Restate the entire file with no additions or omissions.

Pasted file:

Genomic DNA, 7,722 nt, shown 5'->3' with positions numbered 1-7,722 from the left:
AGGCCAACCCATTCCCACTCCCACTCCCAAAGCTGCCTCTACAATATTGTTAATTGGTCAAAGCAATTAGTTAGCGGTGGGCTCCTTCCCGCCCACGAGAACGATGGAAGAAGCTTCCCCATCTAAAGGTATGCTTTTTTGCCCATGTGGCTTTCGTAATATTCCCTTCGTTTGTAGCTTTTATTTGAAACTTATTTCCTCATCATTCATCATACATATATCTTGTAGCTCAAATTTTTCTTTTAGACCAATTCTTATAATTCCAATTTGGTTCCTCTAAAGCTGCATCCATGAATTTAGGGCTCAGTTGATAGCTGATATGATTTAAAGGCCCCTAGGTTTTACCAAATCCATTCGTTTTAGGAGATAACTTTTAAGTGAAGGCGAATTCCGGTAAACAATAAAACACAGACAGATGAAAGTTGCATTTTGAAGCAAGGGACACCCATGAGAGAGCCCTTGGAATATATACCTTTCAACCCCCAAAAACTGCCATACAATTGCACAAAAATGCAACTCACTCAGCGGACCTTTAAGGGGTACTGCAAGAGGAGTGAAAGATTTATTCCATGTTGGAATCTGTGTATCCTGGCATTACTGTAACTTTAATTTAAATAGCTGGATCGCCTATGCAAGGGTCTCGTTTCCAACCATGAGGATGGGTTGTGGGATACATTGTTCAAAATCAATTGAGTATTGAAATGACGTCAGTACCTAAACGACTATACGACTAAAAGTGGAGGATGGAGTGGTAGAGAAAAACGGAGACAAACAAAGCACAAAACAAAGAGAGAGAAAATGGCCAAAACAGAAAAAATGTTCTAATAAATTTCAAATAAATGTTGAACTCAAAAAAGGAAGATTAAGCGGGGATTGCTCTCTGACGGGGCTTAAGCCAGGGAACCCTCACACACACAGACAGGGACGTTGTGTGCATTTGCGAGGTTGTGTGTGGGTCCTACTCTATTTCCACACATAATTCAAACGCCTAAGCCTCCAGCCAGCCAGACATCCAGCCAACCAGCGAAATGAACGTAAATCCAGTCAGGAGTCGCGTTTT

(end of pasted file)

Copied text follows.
Genomic DNA, 7,722 nt, shown 5'->3' with positions numbered 1-7,722 from the left:
AGGCCAACCCATTCCCACTCCCACTCCCAAAGCTGCCTCTACAATATTGTTAATTGGTCAAAGCAATTAGTTAGCGGTGGGCTCCTTCCCGCCCACGAGAACGATGGAAGAAGCTTCCCCATCTAAAGGTATGCTTTTTTGCCCATGTGGCTTTCGTAATATTCCCTTCGTTTGTAGCTTTTATTTGAAACTTATTTCCTCATCATTCATCATACATATATCTTGTAGCTCAAATTTTTCTTTTAGACCAATTCTTATAATTCCAATTTGGTTCCTCTAAAGCTGCATCCATGAATTTAGGGCTCAGTTGATAGCTGATATGATTTAAAGGCCCCTAGGTTTTACCAAATCCATTCGTTTTAGGAGATAACTTTTAAGTGAAGGCGAATTCCGGTAAACAATAAAACACAGACAGATGAAAGTTGCATTTTGAAGCAAGGGACACCCATGAGAGAGCCCTTGGAATATATACCTTTCAACCCCCAAAAACTGCCATACAATTGCACAAAAATGCAACTCACTCAGCGGACCTTTAAGGGGTACTGCAAGAGGAGTGAAAGATTTATTCCATGTTGGAATCTGTGTATCCTGGCATTACTGTAACTTTAATTTAAATAGCTGGATCGCCTATGCAAGGGTCTCGTTTCCAACCATGAGGATGGGTTGTGGGATACATTGTTCAAAATCAATTGAGTATTGAAATGACGTCAGTACCTAAACGACTATACGACTAAAAGTGGAGGATGGAGTGGTAGAGAAAAACGGAGACAAACAAAGCACAAAACAAAGAGAGAGAAAATGGCCAAAACAGAAAAAATGTTCTAATAAATTTCAAATAAATGTTGAACTCAAAAAAGGAAGATTAAGCGGGGATTGCTCTCTGACGGGGCTTAAGCCAGGGAACCCTCACACACACAGACAGGGACGTTGTGTGCATTTGCGAGGTTGTGTGTGGGTCCTACTCTATTTCCACACATAATTCAAACGCCTAAGCCTCCAGCCAGCCAGACATCCAGCCAACCAGCGAAATGAACGTAAATCCAGTCAGGAGTCGCGTTTT